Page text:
Western Sydney powering Australia’s food supply

supermarket

Western Sydney has emerged as a food and grocery manufacturing powerhouse, generating $17 billion in output per year and employing 24,400 workers, research released by the Australian Food and Grocery Council indicates.

The report shows that Parramatta is the food and grocery manufacturing capital of Sydney, employing 4,980 workers, followed by Blacktown – 4,176, Canterbury Bankstown – 3,914, Cumberland ­– 2,984, Liverpool – 2,154, Campbelltown – 2,113, Fairfield – 2,081, Penrith – 1,428 and Camden – 562.

Western Sydney exports $2.5b of food and grocery manufacturing products a year and sells a further $5.7b to interstate and domestic regional markets.

Between 2016 and 2017, international exports grew by 10.1 per cent.

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Australian Food and Grocery Council CEO, Tanya Barden, said Western Sydney’s current population of 2.1 million is expected to grow by a further 1m people over the next 18 years, and it is critical to ensure jobs are available in the same areas in which people lived.

“We are constantly being told that manufacturing in Australia is on its knees, but food and grocery manufacturing in Western Sydney is growing rapidly,” said Barden.

“Since 2011, a total of 1,200 new jobs have been created across Blacktown, Camden, Campbelltown, Canterbury-Bankstown, Cumberland, Fairfield and Penrith.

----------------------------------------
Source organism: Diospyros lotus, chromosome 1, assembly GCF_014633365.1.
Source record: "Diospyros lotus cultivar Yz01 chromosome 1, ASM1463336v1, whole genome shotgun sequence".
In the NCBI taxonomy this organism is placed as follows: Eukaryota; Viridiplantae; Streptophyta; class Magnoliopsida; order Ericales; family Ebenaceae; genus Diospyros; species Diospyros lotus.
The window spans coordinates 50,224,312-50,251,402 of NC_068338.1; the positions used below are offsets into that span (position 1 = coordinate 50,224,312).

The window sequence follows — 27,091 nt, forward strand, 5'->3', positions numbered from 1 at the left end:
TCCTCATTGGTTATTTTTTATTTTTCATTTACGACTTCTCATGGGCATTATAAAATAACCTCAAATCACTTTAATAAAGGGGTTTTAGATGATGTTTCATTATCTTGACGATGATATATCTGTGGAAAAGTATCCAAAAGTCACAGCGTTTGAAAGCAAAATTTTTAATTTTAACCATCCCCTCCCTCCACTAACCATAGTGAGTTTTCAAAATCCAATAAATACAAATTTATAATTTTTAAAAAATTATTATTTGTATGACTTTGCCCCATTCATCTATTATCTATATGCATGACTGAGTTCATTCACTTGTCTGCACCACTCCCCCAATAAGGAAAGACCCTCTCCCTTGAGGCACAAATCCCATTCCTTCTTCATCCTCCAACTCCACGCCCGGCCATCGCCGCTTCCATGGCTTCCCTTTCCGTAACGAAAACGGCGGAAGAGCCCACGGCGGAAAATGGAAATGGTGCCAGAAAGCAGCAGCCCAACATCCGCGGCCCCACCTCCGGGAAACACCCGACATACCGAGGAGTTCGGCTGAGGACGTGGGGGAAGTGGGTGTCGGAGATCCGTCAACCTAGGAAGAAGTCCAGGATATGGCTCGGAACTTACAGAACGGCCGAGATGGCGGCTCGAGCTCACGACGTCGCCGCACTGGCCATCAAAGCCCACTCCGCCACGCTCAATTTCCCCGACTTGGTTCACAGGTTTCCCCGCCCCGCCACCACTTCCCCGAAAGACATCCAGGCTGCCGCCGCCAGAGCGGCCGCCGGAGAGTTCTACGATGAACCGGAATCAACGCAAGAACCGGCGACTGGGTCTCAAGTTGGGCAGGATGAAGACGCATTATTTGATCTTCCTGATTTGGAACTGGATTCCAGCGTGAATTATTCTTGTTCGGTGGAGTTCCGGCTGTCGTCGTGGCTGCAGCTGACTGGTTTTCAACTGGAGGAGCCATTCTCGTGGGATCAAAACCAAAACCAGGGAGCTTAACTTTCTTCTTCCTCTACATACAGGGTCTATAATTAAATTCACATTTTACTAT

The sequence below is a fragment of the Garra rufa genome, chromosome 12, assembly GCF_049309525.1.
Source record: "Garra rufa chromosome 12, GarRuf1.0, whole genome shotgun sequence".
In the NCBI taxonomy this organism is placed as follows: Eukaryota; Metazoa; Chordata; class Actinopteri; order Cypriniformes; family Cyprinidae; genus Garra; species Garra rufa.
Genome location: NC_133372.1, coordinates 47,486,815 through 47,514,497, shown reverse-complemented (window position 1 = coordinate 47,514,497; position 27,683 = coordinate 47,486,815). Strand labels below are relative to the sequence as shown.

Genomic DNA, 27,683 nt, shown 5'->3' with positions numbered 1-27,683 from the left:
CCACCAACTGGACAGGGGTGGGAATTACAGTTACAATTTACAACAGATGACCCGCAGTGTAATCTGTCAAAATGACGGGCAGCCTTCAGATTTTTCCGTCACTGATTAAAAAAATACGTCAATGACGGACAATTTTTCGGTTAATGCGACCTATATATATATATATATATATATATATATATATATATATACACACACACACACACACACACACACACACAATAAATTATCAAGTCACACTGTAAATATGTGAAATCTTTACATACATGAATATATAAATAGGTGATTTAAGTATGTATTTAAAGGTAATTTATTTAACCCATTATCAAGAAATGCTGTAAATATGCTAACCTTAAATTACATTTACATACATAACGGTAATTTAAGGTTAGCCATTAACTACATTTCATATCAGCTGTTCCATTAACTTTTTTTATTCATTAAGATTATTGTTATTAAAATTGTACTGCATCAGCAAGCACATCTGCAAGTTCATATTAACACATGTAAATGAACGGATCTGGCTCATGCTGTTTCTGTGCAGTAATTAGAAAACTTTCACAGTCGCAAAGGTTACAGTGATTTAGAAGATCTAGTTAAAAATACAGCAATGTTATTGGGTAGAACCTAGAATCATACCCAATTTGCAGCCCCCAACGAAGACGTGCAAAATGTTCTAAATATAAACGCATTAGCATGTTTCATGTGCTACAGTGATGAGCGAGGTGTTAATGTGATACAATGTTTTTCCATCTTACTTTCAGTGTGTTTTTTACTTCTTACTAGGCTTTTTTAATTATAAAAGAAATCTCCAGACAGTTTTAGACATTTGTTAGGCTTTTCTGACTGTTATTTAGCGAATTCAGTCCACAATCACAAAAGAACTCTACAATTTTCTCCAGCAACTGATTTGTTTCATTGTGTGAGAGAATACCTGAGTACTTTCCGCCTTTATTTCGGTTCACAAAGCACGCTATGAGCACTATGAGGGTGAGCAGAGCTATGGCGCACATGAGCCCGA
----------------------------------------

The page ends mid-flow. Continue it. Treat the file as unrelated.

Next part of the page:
“Importantly, these jobs allow residents to live and work in their own neighbourhoods, rather than facing a long-haul commute into the city, which takes pressure off our public transport and road networks,” she said.

“Food and grocery manufacturing has the fifth largest output of all industries in Western Sydney, paying $138m per annum in tax.

“We should all be thankful of the critical role that food and grocery manufacturing plays in supporting our lifestyles by putting food on our tables, and delivering the highest quality hygiene and personal care products,” said Barden.

Key points in the report:

  • Wages – Wages and salaries pump $1.9b into the Western Sydney economy annually, worth an average $80,000 for every full-time and part- time worker.
  • Jobs – Western Sydney food and grocery manufacturing businesses employ 24,391 workers, making the sector the 11th largest jobs provider in Western Sydney.
  • Economics – The sector contributes $17.2b in annual output and more than $2.5 billion in international exports. Barden said Australians needed to be proud of their food manufacturing sector as a driver of jobs growth and a major contributor to the national economy, particularly with parts of the state battling drought conditions.

“Food and grocery manufacturing employers in Western Sydney range from major global companies like Campbell Arnott’s in Huntingwood and Kimberly Clark in Ingleburn, through to strong Australian brands like Coca Cola Amatil in Northmead and smaller mum and dad operations,” she said.

“All these operations are dedicated to ensuring the safety and highest quality of their products,” said Barden.